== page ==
McLEAN, Va. — A Connecticut man is scheduled to enter a guilty plea in a 2001 rape case from northern Virginia that police linked to an attacker dubbed the East Coast Rapist.
Loudoun County Commonwealth’s attorney Jim Plowman said Wednesday that Aaron Thomas of New Haven, Conn., is scheduled for a plea hearing Nov. 30 in Leesburg. He is charged there with the rape and forcible sodomy of a 41-year-old woman who was threatened by a man wielding a screwdriver.
Plowman declined to discuss exactly what charges Thomas is expected to plead to. He could spend up to life in prison on a rape conviction.
Thomas was arrested in Connecticut in March 2011 after a multi-state law enforcement effort to catch a man believed responsible for rapes and other attacks on 17 women since 1997 in Maryland, Virginia, Connecticut and Rhode Island.
The cases were linked by DNA and other evidence. After police received a tip leading them to Thomas, he was arrested after they picked a sample of his DNA from a discarded cigarette butt.
Thomas is currently being held in Prince William County, where he is also facing trial on charges of abducting three teenage trick-or-treaters on Halloween 2009 and raping two of them before being forced to flee. That attack was the last in the series of assaults that police linked to the East Coast Rapist.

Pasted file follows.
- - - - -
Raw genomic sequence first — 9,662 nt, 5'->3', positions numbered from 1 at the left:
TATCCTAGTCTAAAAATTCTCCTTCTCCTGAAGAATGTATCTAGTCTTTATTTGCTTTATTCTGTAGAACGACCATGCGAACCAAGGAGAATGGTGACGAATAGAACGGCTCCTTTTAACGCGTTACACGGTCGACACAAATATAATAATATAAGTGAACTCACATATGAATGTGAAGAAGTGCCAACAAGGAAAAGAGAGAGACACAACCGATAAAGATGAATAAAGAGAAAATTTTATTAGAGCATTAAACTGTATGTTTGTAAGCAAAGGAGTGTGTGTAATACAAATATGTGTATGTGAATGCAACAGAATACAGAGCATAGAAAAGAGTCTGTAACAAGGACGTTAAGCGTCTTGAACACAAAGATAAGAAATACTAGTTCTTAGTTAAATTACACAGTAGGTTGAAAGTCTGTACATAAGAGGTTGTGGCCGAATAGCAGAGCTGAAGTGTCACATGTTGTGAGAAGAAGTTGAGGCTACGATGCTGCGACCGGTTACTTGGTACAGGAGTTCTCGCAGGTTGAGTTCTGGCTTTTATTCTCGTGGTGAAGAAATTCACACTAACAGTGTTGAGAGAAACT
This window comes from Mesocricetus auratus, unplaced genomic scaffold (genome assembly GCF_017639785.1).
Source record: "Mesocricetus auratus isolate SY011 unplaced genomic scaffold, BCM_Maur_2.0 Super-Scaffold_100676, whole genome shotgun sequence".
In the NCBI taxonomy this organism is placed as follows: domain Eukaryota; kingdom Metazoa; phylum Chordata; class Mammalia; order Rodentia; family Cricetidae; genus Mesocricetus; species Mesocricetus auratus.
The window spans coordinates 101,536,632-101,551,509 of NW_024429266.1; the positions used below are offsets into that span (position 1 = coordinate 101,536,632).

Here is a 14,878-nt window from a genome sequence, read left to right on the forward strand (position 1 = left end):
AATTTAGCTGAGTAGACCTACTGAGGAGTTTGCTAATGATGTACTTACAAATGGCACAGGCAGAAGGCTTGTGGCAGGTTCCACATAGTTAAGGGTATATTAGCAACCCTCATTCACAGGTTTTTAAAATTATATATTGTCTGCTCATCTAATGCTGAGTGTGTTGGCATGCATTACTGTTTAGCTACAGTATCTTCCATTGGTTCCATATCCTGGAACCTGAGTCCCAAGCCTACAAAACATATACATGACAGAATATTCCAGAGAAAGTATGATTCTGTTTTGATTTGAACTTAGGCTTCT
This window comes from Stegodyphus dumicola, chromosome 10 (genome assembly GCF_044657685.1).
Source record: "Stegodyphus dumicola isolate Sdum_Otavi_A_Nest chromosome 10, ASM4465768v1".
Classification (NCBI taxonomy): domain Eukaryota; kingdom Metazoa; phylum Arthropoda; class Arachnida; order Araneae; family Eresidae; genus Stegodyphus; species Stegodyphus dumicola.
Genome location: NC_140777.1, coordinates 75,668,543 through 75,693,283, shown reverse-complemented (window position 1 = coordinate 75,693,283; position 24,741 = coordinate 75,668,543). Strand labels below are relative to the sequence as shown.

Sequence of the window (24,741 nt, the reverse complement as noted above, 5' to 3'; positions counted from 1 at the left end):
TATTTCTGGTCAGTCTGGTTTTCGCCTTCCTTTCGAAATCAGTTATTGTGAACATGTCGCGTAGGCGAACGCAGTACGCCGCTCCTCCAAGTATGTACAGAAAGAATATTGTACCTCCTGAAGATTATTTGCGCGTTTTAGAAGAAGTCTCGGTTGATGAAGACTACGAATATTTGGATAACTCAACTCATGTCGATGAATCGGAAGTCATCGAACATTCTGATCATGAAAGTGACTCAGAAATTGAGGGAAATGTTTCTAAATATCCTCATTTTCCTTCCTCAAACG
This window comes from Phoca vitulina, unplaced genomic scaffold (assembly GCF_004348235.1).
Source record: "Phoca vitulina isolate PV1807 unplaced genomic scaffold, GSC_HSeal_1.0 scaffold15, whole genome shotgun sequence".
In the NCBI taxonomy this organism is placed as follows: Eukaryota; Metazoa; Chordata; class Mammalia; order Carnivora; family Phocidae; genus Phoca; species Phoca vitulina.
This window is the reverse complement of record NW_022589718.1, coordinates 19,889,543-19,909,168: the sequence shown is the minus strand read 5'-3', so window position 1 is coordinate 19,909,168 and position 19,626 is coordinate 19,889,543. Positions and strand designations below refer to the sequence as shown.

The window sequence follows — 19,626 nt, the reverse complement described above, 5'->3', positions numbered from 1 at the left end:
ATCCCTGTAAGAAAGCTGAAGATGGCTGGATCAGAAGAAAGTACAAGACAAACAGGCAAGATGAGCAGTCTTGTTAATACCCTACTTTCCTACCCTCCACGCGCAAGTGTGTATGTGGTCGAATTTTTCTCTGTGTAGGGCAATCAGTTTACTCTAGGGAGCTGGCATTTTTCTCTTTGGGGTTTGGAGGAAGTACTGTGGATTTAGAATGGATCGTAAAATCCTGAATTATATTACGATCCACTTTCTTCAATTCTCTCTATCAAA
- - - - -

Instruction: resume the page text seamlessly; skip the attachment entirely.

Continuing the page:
Prince William County Commonwealth’s Attorney Paul B. Ebert told The Washington Post Wednesday that Thomas has agreed to plead guilty to the two rape charges as well as three counts of abduction from the Halloween attack. No agreement is in place on a specific sentence.
Ebert told the Post that the pleas would spare victims from having to go through a trial.
After being brought to Virginia to face trial, Thomas’ defense lawyers raised questions about his competency, saying in court papers that he has been mutilating himself and hallucinating. They say that when they have tried to meet with him, he hides under a blanket. Ebert said a mental health examiner concluded that Thomas was faking his symptoms.
Thomas’ lawyer, Jennifer Zary, did not return a call seeking comment Wednesday.